Australian newspaper defies criticism, reprints Serena Williams cartoon

A newspaper stand displays the Herald Sun newspaper, featuring a controversial cartoon of Serena Williams, in Melbourne on September 12, 2018. (REUTERS)
Updated 12 September 2018
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Australian newspaper defies criticism, reprints Serena Williams cartoon

  • The cartoon fueled a global debate over Williams’ controversial defeat by Japan’s Naomi Osaka in the US Open women’s singles final in New York on Saturday
  • The image triggered widespread allegations of racism against illustrator Mark Knight

SYDNEY: An Australian newspaper defied international criticism and allegations of racism on Wednesday when it reprinted a controversial cartoon on its front page depicting US tennis star Serena Williams having a temper tantrum at the US Open.
The Herald Sun, owned by News Corp, first published the caricature of Williams with exaggerated lips and tongue and curly hair rising from the top of her head as she stomped on her tennis racket on Monday.
The image triggered widespread allegations of racism against illustrator Mark Knight. The Herald Sun and Knight deny the cartoon is racist.
Despite the outrage, the paper reprinted the cartoon alongside unflattering caricatures of US President Donald Trump and North Korean leader Kim Jong Un, attempting to portray the controversy as an effort to curtail free speech.
“If the self-appointed censors of Mark Knight get their way on his Serena Williams cartoon, our new politically correct life will be very dull indeed,” the paper wrote in an editorial on its front page.
Herald Sun editor Damon Johnston extended the defense on Twitter as he denied any racism or sexism.
“It rightly mocks poor behavior by a tennis legend,” Johnson tweeted.
However, the cartoon still drew widespread criticism, most notably online. Knight said he had received death threats against his family since the cartoon was published, forcing him to suspend his Twitter account.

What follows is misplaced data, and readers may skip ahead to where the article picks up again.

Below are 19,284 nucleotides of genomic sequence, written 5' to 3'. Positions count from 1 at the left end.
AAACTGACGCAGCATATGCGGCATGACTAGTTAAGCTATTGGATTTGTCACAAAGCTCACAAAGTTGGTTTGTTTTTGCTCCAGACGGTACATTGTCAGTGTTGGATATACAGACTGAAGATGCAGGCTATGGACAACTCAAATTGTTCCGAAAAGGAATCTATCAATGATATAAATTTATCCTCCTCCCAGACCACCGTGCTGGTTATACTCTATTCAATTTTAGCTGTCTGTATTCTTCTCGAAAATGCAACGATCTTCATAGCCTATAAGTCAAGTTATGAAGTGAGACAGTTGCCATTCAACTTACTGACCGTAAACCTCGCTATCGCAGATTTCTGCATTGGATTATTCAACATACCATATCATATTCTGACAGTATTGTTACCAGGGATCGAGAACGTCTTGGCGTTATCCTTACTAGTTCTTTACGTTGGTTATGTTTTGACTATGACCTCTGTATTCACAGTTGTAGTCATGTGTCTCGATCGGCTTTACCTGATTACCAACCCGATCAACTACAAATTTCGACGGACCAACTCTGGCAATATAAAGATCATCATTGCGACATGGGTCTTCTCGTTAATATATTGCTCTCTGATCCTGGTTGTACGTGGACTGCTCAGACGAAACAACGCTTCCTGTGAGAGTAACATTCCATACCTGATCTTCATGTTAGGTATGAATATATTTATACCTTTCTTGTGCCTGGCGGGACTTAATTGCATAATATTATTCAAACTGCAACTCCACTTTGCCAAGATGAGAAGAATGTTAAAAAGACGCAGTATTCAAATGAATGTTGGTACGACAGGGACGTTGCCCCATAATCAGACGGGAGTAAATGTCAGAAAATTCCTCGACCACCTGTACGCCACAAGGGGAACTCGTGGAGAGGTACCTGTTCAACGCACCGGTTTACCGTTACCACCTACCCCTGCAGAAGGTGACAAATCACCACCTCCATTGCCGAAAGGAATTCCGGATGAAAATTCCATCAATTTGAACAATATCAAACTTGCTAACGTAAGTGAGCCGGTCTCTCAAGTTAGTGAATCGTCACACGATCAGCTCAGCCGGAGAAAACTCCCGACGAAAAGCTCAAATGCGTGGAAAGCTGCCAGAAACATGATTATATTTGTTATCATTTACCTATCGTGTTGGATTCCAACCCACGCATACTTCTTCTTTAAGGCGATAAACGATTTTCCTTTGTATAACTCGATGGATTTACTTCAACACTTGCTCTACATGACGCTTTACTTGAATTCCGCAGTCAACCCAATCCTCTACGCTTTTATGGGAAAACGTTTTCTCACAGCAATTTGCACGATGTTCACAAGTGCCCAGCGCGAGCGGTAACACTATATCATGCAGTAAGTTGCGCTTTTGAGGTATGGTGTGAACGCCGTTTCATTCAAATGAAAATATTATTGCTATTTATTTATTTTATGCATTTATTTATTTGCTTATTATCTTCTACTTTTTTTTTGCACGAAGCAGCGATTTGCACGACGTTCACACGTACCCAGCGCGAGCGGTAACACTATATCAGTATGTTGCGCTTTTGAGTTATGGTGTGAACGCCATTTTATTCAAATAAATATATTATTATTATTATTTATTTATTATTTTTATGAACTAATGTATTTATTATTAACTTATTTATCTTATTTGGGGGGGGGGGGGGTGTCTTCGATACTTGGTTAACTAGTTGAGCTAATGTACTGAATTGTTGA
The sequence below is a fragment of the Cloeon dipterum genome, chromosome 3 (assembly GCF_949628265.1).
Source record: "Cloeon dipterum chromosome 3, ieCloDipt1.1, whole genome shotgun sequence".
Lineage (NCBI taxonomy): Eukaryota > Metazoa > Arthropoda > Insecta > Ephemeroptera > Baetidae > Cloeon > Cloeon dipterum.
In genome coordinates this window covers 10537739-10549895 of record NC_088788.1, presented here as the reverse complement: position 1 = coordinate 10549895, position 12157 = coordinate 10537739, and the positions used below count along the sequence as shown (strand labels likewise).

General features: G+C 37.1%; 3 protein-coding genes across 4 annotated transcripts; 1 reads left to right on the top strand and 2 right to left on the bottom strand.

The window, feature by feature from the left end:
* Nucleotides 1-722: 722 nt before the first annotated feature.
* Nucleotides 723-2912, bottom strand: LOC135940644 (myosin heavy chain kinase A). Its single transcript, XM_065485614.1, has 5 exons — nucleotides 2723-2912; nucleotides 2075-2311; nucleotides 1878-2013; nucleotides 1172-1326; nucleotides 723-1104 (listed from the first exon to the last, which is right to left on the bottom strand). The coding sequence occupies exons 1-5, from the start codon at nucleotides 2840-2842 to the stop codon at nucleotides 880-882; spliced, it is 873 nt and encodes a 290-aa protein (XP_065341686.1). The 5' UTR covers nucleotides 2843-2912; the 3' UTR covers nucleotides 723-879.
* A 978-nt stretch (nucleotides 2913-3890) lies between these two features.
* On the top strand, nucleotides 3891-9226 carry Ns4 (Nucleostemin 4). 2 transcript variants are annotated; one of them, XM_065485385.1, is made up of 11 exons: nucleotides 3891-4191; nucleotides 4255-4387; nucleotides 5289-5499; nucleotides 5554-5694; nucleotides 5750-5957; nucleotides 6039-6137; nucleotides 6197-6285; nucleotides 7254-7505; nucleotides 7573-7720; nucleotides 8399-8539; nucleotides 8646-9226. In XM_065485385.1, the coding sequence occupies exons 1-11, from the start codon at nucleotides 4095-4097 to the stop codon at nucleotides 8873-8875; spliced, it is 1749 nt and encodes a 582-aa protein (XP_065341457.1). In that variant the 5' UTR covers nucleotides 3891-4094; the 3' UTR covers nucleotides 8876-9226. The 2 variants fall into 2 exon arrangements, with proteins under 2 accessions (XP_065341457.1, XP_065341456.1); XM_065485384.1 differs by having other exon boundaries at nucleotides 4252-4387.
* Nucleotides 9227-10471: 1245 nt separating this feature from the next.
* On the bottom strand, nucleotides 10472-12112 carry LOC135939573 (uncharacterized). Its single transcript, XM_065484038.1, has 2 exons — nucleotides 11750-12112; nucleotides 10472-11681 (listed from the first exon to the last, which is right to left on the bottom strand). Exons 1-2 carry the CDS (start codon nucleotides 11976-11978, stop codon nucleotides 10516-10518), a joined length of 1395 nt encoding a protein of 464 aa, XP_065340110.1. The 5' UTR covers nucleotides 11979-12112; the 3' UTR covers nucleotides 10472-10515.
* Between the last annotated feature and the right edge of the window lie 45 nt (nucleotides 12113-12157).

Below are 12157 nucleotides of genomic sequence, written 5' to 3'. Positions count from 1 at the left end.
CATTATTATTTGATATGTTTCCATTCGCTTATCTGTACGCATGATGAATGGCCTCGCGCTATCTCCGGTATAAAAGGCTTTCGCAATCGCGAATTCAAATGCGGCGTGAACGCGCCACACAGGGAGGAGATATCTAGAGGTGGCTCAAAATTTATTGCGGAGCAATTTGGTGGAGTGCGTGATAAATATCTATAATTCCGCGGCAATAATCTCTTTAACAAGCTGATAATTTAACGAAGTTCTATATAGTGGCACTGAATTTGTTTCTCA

The cartoon fueled a global debate over Williams’ controversial defeat by Japan’s Naomi Osaka in the US Open women’s singles final in New York on Saturday.
Williams, who was vying to equal Australian player Margaret Court’s record of 24 grand slam singles titles, lost in straight sets after a heated clash with chair umpire Carlos Ramos over code violations that resulted in her being penalized a game.
The incident has split the tennis community. Novak Djokovic, the US Open men’s champion, criticized Ramos, while Court backed the use of the code violation penalty.
Williams, who was fined $17,000 for the three code violations, said after the match male players were held to a lower standard for court conduct.
“I’m here fighting for women’s rights and women’s equality,” Williams told a post-match news conference.


Facebook takes down more Myanmar accounts over military links

Updated 19 December 2018
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Facebook takes down more Myanmar accounts over military links

  • The social media giant had previously removed accounts, including that of Myanmar’s army chief
  • The shuttered pages included “seemingly independent news, entertainment, beauty and lifestyle Pages were linked to the Myanmar military”

Facebook Inc. has removed hundreds of additional accounts, pages and groups in Myanmar from its social networks after discovering what it called “coordinated inauthentic behavior” and links to the country’s military.
The social media giant had previously removed accounts, including that of Myanmar’s army chief, after criticism it had failed to act on hate speech amid violence against Rohingya Muslims in the country.
Facebook said in a blog post late on Tuesday that it had removed 425 pages, 17 groups and 135 accounts from its social network and 15 accounts from its Instagram photo-sharing service.
It was continuing to investigate other pages that “mislead others about who they are, or what they’re doing” and could breach the company’s policy on misrepresentation, Facebook said.
The shuttered pages included “seemingly independent news, entertainment, beauty and lifestyle Pages were linked to the Myanmar military” and other pages removed in August, Facebook said.
Myanmar government spokesman Zaw Htay did not answer a phone call seeking comment on Wednesday.
The removal of Myanmar-linked pages in August followed a UN fact-finding mission that called for top Myanmar generals to be prosecuted for what it said was a campaign of mass killings and gang rape against the Rohingya carried out with “genocidal intent.”
In 2017 the military led a crackdown in Myanmar’s Rakhine State in response to attacks by Rohingya insurgents, pushing more than 730,000 Muslims to neighboring Bangladesh, according to UN agencies.
A Reuters special report in August found that Facebook failed to promptly heed numerous warnings from organizations in Myanmar about social media posts fueling attacks on minority groups such as the Rohingya.
The UN fact-finding mission singled out Facebook for criticism over its failure to address hate speech in Myanmar.
Facebook said in November a human rights report it commissioned showed it had not done enough to prevent its social network from being used to incite violence in Myanmar.